How to cite this article:
Desai S, Munshi A, Munshi D. Gender bias in cardiovascular disease prevention, detection, and management, with specific reference to coronary artery disease. J Mid-life Health 2021;12:8-15

How to cite this URL:
Desai S, Munshi A, Munshi D. Gender bias in cardiovascular disease prevention, detection, and management, with specific reference to coronary artery disease. J Mid-life Health [serial online] 2021 [cited 2021 Nov 27];12:8-15. Available from: https://www.jmidlifehealth.org/text.asp?2021/12/1/8/313980




   Introduction Top


It is common knowledge that estrogen-like hormones protect women in premenopausal years, and it is observed that generally, the cardiovascular disease (CVD) develops 8–10 years later in women than in men. However, women quickly catch up with men after menopause, and CVD is still the major cause of death in women over 55 years.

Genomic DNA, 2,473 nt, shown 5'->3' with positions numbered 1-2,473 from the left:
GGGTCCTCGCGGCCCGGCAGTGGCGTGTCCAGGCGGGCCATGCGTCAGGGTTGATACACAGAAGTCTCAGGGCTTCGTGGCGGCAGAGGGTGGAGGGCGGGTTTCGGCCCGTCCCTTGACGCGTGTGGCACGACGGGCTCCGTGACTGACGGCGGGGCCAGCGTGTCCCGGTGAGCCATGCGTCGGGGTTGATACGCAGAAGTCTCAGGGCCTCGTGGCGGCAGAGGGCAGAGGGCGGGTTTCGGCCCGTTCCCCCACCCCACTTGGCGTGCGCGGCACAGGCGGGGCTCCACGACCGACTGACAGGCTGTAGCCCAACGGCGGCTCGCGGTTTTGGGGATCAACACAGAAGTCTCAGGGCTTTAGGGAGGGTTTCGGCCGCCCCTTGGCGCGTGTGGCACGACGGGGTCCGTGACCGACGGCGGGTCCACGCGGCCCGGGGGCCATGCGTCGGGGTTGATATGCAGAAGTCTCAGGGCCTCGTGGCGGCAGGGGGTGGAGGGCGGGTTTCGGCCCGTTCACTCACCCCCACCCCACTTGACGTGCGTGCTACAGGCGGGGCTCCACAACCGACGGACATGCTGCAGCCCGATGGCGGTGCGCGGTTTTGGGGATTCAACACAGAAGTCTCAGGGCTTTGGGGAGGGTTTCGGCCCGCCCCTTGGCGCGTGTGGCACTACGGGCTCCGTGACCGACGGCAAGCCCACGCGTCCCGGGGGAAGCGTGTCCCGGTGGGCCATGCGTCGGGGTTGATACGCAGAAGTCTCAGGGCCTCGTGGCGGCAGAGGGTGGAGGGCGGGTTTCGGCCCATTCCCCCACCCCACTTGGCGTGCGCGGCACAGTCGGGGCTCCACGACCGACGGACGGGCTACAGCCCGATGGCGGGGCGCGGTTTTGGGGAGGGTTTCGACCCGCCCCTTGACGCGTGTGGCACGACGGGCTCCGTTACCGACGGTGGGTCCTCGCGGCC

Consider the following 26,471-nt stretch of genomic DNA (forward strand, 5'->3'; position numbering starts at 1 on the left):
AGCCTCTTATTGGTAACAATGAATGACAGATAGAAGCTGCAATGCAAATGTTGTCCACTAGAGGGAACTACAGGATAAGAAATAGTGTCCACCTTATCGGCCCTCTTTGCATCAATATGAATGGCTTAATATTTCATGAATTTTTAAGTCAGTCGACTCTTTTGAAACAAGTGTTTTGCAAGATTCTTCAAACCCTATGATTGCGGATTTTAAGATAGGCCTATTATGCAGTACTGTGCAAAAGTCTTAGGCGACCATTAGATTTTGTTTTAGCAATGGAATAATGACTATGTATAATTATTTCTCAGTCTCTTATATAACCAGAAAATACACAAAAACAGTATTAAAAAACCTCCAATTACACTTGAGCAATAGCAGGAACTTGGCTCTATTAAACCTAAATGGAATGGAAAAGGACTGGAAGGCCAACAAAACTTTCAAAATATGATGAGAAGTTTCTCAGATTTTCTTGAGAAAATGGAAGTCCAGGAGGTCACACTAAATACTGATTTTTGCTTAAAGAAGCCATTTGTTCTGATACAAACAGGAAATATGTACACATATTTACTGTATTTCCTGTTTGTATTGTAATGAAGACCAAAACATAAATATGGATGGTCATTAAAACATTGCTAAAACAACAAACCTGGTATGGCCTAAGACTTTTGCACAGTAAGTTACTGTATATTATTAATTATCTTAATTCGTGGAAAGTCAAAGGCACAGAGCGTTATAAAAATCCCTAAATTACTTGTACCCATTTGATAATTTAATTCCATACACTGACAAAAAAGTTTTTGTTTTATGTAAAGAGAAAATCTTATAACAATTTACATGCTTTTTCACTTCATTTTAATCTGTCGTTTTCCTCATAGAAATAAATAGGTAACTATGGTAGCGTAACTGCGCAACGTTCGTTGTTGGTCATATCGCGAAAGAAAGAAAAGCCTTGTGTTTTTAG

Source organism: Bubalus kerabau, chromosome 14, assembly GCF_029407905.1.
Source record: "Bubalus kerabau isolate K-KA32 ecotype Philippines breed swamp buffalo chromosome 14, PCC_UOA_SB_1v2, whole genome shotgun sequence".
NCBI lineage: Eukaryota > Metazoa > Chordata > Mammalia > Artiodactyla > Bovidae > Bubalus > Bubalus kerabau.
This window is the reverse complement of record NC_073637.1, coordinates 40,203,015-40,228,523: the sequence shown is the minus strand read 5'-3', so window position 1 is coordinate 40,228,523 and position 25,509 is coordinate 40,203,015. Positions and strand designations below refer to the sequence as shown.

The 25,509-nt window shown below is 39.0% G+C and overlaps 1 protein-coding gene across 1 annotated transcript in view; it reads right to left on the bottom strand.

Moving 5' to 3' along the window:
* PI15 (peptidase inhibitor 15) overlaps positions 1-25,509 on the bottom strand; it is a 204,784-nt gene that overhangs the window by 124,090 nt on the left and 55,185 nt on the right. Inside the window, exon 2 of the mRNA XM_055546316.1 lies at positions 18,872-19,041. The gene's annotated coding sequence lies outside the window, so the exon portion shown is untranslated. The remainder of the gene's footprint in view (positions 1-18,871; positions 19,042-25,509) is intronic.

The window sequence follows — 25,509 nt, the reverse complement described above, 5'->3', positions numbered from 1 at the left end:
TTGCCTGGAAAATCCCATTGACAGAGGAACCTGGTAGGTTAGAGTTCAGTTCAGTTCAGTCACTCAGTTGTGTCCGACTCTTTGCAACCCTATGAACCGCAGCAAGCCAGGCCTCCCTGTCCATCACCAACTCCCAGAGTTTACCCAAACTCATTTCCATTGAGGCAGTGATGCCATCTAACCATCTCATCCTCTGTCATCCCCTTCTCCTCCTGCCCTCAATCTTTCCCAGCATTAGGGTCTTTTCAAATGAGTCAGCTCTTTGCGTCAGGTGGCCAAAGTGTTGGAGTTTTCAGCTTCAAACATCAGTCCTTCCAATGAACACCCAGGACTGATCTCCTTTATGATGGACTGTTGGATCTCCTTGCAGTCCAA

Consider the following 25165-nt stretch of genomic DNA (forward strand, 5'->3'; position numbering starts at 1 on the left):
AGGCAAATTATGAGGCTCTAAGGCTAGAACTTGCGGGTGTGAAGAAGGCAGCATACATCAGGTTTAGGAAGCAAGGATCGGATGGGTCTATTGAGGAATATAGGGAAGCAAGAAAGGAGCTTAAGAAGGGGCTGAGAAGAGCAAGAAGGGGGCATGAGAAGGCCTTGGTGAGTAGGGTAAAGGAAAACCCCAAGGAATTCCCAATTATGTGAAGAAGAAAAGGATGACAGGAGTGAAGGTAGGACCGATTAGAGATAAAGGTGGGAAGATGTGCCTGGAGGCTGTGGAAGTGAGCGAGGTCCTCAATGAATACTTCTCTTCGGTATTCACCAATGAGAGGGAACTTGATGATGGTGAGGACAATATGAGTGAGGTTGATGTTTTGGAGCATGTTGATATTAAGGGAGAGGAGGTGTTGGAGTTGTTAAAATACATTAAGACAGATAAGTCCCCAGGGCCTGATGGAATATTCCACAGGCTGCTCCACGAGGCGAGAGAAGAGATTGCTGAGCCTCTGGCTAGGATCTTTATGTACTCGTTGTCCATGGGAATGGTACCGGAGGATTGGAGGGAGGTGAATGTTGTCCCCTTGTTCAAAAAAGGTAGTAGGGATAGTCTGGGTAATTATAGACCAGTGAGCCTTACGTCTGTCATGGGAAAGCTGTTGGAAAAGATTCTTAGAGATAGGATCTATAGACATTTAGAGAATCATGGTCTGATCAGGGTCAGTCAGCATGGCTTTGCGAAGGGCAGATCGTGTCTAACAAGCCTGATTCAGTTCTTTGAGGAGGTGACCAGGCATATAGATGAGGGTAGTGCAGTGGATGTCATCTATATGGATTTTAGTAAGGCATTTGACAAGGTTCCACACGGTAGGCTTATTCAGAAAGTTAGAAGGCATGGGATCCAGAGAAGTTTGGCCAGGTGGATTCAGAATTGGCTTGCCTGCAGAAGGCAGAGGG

Menopause marks an important cardiovascular biological transition, with a significantly increased CVD risk in women aged >55 years. Estrogen loss seems to have negative effects on arterial function and adversely alters the cholesterol profile, increases blood pressure, and increases the prevalence of metabolic syndrome (MetS) and truncal obesity.